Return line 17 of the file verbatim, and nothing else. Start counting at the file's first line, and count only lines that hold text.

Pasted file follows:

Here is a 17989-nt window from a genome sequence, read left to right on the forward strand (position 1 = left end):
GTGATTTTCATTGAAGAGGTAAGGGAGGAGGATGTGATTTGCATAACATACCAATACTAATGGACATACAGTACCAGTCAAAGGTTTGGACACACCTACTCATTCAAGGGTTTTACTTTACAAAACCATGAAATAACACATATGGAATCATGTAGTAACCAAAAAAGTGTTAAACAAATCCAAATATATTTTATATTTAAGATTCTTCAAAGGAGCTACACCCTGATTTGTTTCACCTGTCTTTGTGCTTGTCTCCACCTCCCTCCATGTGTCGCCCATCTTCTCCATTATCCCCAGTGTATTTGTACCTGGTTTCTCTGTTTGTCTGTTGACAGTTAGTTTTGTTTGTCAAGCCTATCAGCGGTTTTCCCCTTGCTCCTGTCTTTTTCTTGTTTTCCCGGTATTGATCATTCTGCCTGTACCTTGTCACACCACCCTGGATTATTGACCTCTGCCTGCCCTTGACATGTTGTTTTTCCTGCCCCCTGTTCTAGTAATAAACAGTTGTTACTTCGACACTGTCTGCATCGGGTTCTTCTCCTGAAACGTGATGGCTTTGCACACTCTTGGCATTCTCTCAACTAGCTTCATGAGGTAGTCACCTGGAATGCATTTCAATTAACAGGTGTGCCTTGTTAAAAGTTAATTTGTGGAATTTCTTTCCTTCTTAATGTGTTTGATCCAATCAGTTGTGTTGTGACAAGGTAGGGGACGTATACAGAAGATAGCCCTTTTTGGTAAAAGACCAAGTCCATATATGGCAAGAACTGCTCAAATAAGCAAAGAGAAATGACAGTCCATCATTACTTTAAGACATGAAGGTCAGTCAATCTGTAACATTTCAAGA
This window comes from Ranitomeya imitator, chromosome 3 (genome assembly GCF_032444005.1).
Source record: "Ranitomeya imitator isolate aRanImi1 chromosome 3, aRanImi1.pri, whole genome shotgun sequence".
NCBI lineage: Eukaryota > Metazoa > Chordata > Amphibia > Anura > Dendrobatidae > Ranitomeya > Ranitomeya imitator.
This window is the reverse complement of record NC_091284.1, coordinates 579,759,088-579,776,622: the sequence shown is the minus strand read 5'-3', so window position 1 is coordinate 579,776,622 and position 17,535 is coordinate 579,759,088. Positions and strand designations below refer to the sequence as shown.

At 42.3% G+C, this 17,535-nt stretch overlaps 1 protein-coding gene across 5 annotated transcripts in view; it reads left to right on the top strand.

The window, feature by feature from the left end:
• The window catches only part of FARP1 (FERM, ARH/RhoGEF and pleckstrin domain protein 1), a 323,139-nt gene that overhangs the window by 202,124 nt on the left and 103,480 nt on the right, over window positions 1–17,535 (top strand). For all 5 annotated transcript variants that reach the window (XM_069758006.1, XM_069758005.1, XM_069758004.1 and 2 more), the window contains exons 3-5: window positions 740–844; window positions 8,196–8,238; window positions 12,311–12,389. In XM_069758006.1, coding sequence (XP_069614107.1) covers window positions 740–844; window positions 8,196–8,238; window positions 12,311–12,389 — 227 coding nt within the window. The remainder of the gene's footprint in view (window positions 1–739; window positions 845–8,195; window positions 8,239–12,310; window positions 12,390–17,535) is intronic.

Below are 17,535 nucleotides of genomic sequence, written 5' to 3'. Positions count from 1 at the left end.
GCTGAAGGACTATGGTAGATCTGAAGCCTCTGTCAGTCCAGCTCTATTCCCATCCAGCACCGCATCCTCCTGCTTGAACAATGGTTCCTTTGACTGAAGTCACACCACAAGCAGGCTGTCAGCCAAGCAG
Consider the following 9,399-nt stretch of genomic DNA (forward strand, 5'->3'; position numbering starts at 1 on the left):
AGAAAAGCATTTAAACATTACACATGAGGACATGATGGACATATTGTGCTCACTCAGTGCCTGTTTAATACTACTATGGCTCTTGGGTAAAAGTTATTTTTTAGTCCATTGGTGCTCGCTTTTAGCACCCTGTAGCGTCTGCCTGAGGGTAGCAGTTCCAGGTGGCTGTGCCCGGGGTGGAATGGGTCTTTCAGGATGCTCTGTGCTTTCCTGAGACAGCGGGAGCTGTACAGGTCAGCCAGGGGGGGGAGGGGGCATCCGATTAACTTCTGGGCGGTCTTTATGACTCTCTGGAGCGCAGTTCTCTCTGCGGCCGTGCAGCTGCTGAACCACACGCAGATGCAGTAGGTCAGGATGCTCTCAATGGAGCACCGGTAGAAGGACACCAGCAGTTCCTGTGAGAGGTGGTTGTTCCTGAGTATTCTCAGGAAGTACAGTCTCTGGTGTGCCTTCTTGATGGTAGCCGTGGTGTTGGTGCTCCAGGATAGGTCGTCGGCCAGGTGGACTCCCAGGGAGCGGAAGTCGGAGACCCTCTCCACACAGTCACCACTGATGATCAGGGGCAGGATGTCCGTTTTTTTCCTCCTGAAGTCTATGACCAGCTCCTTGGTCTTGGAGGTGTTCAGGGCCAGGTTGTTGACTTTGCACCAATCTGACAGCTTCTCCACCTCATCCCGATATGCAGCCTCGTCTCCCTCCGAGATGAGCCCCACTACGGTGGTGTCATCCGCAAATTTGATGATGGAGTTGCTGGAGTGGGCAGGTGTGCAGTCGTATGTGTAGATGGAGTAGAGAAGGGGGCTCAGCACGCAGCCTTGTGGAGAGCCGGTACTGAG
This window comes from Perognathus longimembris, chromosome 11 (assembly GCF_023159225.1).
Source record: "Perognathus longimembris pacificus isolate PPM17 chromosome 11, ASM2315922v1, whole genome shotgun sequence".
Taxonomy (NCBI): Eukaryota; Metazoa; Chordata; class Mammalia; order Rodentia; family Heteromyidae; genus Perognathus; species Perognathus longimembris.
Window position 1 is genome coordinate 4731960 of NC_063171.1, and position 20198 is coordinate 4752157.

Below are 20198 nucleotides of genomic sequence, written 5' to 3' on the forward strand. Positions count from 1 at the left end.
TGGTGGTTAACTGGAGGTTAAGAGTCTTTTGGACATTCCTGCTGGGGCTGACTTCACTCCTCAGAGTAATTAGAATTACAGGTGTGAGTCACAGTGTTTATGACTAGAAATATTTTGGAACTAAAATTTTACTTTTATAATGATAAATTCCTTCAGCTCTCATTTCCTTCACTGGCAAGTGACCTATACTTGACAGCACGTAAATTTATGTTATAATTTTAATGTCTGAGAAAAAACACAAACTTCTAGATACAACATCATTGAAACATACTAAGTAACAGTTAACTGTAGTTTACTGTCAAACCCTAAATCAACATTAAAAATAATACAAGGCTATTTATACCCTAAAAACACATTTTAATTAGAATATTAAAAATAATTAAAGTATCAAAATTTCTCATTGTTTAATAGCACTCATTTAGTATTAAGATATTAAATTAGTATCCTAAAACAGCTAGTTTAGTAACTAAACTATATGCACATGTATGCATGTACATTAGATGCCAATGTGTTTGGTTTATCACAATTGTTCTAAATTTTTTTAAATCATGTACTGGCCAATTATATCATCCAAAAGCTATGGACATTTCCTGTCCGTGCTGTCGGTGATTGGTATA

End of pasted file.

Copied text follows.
Window position 1 is genome coordinate 4731960 of NC_063171.1, and position 20198 is coordinate 4752157.